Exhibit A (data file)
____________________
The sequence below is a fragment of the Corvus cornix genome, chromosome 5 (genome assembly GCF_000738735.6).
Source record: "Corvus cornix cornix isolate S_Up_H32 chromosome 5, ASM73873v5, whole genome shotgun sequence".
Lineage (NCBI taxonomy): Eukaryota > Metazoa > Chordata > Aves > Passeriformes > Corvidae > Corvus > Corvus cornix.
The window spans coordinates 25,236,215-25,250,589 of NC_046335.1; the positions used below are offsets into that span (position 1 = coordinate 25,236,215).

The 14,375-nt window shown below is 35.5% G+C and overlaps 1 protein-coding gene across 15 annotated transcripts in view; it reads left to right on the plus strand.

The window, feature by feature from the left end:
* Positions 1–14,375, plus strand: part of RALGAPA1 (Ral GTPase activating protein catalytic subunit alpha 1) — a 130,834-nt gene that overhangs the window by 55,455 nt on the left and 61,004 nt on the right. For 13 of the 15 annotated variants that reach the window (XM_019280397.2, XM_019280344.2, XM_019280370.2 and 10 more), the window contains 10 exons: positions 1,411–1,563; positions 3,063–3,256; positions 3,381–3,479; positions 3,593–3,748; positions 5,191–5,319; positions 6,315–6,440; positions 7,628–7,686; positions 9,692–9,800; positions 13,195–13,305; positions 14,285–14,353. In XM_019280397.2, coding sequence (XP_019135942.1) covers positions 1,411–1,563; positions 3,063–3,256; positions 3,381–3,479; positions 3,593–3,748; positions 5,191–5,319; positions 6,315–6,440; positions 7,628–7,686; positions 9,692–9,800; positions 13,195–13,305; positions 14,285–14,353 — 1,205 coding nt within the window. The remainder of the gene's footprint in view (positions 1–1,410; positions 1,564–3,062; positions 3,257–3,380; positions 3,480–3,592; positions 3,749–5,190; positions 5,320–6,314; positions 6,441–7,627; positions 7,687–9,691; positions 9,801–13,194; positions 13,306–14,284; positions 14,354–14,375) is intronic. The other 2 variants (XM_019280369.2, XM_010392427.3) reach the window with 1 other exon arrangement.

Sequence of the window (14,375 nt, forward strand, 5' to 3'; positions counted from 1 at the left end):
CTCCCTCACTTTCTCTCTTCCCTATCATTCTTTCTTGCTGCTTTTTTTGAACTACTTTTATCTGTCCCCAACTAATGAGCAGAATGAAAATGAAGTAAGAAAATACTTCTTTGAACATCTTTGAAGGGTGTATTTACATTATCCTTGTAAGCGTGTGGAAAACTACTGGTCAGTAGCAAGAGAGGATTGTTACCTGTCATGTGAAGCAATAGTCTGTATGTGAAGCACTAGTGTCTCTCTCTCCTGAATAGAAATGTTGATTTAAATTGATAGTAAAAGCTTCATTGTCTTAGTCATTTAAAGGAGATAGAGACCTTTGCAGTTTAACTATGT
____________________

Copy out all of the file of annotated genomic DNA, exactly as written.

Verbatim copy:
The sequence below is a fragment of the Corvus cornix genome, chromosome 5 (genome assembly GCF_000738735.6).
Source record: "Corvus cornix cornix isolate S_Up_H32 chromosome 5, ASM73873v5, whole genome shotgun sequence".
Lineage (NCBI taxonomy): Eukaryota > Metazoa > Chordata > Aves > Passeriformes > Corvidae > Corvus > Corvus cornix.
The window spans coordinates 25,236,215-25,250,589 of NC_046335.1; the positions used below are offsets into that span (position 1 = coordinate 25,236,215).

The 14,375-nt window shown below is 35.5% G+C and overlaps 1 protein-coding gene across 15 annotated transcripts in view; it reads left to right on the plus strand.

The window, feature by feature from the left end:
* Positions 1–14,375, plus strand: part of RALGAPA1 (Ral GTPase activating protein catalytic subunit alpha 1) — a 130,834-nt gene that overhangs the window by 55,455 nt on the left and 61,004 nt on the right. For 13 of the 15 annotated variants that reach the window (XM_019280397.2, XM_019280344.2, XM_019280370.2 and 10 more), the window contains 10 exons: positions 1,411–1,563; positions 3,063–3,256; positions 3,381–3,479; positions 3,593–3,748; positions 5,191–5,319; positions 6,315–6,440; positions 7,628–7,686; positions 9,692–9,800; positions 13,195–13,305; positions 14,285–14,353. In XM_019280397.2, coding sequence (XP_019135942.1) covers positions 1,411–1,563; positions 3,063–3,256; positions 3,381–3,479; positions 3,593–3,748; positions 5,191–5,319; positions 6,315–6,440; positions 7,628–7,686; positions 9,692–9,800; positions 13,195–13,305; positions 14,285–14,353 — 1,205 coding nt within the window. The remainder of the gene's footprint in view (positions 1–1,410; positions 1,564–3,062; positions 3,257–3,380; positions 3,480–3,592; positions 3,749–5,190; positions 5,320–6,314; positions 6,441–7,627; positions 7,687–9,691; positions 9,801–13,194; positions 13,306–14,284; positions 14,354–14,375) is intronic. The other 2 variants (XM_019280369.2, XM_010392427.3) reach the window with 1 other exon arrangement.

Sequence of the window (14,375 nt, forward strand, 5' to 3'; positions counted from 1 at the left end):
CTCCCTCACTTTCTCTCTTCCCTATCATTCTTTCTTGCTGCTTTTTTTGAACTACTTTTATCTGTCCCCAACTAATGAGCAGAATGAAAATGAAGTAAGAAAATACTTCTTTGAACATCTTTGAAGGGTGTATTTACATTATCCTTGTAAGCGTGTGGAAAACTACTGGTCAGTAGCAAGAGAGGATTGTTACCTGTCATGTGAAGCAATAGTCTGTATGTGAAGCACTAGTGTCTCTCTCTCCTGAATAGAAATGTTGATTTAAATTGATAGTAAAAGCTTCATTGTCTTAGTCATTTAAAGGAGATAGAGACCTTTGCAGTTTAACTATGT